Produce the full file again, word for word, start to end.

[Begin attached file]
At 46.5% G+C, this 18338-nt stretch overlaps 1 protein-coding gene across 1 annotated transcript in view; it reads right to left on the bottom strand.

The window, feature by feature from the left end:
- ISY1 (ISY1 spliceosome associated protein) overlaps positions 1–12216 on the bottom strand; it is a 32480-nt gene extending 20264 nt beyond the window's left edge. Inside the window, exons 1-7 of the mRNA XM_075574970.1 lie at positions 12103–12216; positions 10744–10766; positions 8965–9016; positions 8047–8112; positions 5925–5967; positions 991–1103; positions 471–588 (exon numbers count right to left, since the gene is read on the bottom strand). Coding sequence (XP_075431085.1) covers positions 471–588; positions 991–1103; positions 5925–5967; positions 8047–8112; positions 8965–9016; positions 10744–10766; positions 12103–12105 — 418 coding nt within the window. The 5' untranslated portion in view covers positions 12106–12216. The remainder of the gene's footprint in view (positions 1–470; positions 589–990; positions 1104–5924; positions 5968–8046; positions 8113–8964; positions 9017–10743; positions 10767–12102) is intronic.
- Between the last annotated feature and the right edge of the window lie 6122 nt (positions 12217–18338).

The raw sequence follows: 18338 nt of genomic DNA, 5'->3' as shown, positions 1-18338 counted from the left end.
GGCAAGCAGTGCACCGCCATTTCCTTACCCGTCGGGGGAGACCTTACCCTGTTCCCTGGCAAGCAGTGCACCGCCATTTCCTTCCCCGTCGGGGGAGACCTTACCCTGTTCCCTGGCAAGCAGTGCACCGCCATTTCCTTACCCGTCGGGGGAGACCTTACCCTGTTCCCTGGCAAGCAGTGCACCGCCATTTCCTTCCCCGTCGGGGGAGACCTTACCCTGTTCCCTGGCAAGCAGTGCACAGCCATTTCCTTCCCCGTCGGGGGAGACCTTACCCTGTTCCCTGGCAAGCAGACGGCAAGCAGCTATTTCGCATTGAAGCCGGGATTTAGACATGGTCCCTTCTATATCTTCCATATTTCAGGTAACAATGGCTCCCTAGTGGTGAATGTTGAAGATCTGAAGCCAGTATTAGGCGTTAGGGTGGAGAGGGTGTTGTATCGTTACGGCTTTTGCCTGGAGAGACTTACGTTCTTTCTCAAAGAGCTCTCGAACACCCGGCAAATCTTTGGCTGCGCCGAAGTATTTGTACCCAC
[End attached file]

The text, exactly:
At 46.5% G+C, this 18338-nt stretch overlaps 1 protein-coding gene across 1 annotated transcript in view; it reads right to left on the bottom strand.

The window, feature by feature from the left end:
- ISY1 (ISY1 spliceosome associated protein) overlaps positions 1–12216 on the bottom strand; it is a 32480-nt gene extending 20264 nt beyond the window's left edge. Inside the window, exons 1-7 of the mRNA XM_075574970.1 lie at positions 12103–12216; positions 10744–10766; positions 8965–9016; positions 8047–8112; positions 5925–5967; positions 991–1103; positions 471–588 (exon numbers count right to left, since the gene is read on the bottom strand). Coding sequence (XP_075431085.1) covers positions 471–588; positions 991–1103; positions 5925–5967; positions 8047–8112; positions 8965–9016; positions 10744–10766; positions 12103–12105 — 418 coding nt within the window. The 5' untranslated portion in view covers positions 12106–12216. The remainder of the gene's footprint in view (positions 1–470; positions 589–990; positions 1104–5924; positions 5968–8046; positions 8113–8964; positions 9017–10743; positions 10767–12102) is intronic.
- Between the last annotated feature and the right edge of the window lie 6122 nt (positions 12217–18338).

The raw sequence follows: 18338 nt of genomic DNA, 5'->3' as shown, positions 1-18338 counted from the left end.
GGCAAGCAGTGCACCGCCATTTCCTTACCCGTCGGGGGAGACCTTACCCTGTTCCCTGGCAAGCAGTGCACCGCCATTTCCTTCCCCGTCGGGGGAGACCTTACCCTGTTCCCTGGCAAGCAGTGCACCGCCATTTCCTTACCCGTCGGGGGAGACCTTACCCTGTTCCCTGGCAAGCAGTGCACCGCCATTTCCTTCCCCGTCGGGGGAGACCTTACCCTGTTCCCTGGCAAGCAGTGCACAGCCATTTCCTTCCCCGTCGGGGGAGACCTTACCCTGTTCCCTGGCAAGCAGACGGCAAGCAGCTATTTCGCATTGAAGCCGGGATTTAGACATGGTCCCTTCTATATCTTCCATATTTCAGGTAACAATGGCTCCCTAGTGGTGAATGTTGAAGATCTGAAGCCAGTATTAGGCGTTAGGGTGGAGAGGGTGTTGTATCGTTACGGCTTTTGCCTGGAGAGACTTACGTTCTTTCTCAAAGAGCTCTCGAACACCCGGCAAATCTTTGGCTGCGCCGAAGTATTTGTACCCAC